Interested in being a part of SeaGL 2018? Our CFP opens a week from today on June 4th. If you’d like to volunteer, please drop us a line at firstname.lastname@example.org. We can’t wait to see you in November!
2018 Keynote Announcement: Stephen Walli
May 04, 2018
Our final keynote announcement for 2018 is Stephen Walli!
Stephen is a principal program manager working in the Azure engineering team at Microsoft. Prior to that, he was a Distinguished Technologist at Hewlett Packard Enterprise. Stephen has been a technical executive, a founder, a writer, a systems developer, a software construction geek, and a standards diplomat. He has worked in the IT industry since 1980 as both customer and vendor, working with open source for 25 years. He blogs about open source and software business at Once More unto the Breach, opensource.com, and on Medium.
That’s four out of four 2018 keynoters now revealed. We’re thrilled to host these brilliant people and honoured that they agreed to present. Please join us on November 9-10 and hear for yourself what they have to say!
2018 Keynote Announcement: Tameika Reed
May 03, 2018
And now, for the third of four 2018 keynote announcements, we present Tameika Reed!
Tameika founded Women In Linux out of frustration that there were no other women or women of color represented at the workplace or tech events. Tameika is a self-taught Linux Administrator since 2000. She has provided countless of hours to helping others get started in Linux. She has spoken at conferences such as OSCON on Diversity in Education, Women In Linux Conference on various topics, and LISA on a Plenary Panel: “Scaling Talent: Attracting and Retaining a Diverse Workforce”. Since the the creation of Women In Linux, Tameika has inspired countless of women, men, and children to succeed in tech as well as in their perspective fields. She continues to explore outside the norm of just Linux by introducing Hyperledger, Kubernetes, Microservices, and High Performance Computing.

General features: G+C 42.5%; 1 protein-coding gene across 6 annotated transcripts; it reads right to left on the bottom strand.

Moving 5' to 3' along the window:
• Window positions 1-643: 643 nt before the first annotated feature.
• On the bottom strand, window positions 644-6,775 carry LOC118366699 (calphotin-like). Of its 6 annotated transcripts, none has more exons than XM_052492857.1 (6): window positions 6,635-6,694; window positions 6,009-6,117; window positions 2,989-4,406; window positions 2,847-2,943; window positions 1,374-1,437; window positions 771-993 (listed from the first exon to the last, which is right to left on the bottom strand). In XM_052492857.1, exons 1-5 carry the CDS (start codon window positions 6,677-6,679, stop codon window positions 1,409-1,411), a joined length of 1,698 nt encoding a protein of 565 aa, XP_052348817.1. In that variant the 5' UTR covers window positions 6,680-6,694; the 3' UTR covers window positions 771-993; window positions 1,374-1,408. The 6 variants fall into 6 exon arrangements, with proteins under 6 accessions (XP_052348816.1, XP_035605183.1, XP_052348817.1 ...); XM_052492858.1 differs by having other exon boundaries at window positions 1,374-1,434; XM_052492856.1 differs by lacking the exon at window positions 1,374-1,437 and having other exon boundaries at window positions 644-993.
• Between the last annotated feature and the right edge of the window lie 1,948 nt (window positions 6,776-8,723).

Our keynotes are nearly all revealed. One announcement remains. Come back tomorrow to learn who it is!
2018 Keynote Announcement: Elizabeth K. Joseph
May 02, 2018
Our next keynote announcement for 2018 is Elizabeth K. Joseph!
Lyz is a Developer Advocate at Mesosphere where she focuses on the Apache Mesos and DC/OS communities. Previously, she spent four years as a systems engineer on the OpenStack Infrastructure team and six years on the Ubuntu Community Council. She is the author of Common OpenStack Deployments and The Official Ubuntu Book, 8th and 9th Editions. At home in the San Francisco bay area, she sits on the Board of Directors for Partimus, a non-profit providing Linux-based computers to learning facilities in need.
Two keynote announcements down, two to go. Keep an eye out tomorrow for our next 2018 keynoter reveal!
2018 Keynote Announcement: Molly de Blanc
May 01, 2018
It’s time to start announcing our four brilliant keynoters for 2018, starting with Molly de Blanc!
Molly is Campaigns Manager for the Free Software Foundation, where she organizes people around free software issues, researches and writes on new and longstanding software issues, and draws connections between current events and user freedoms.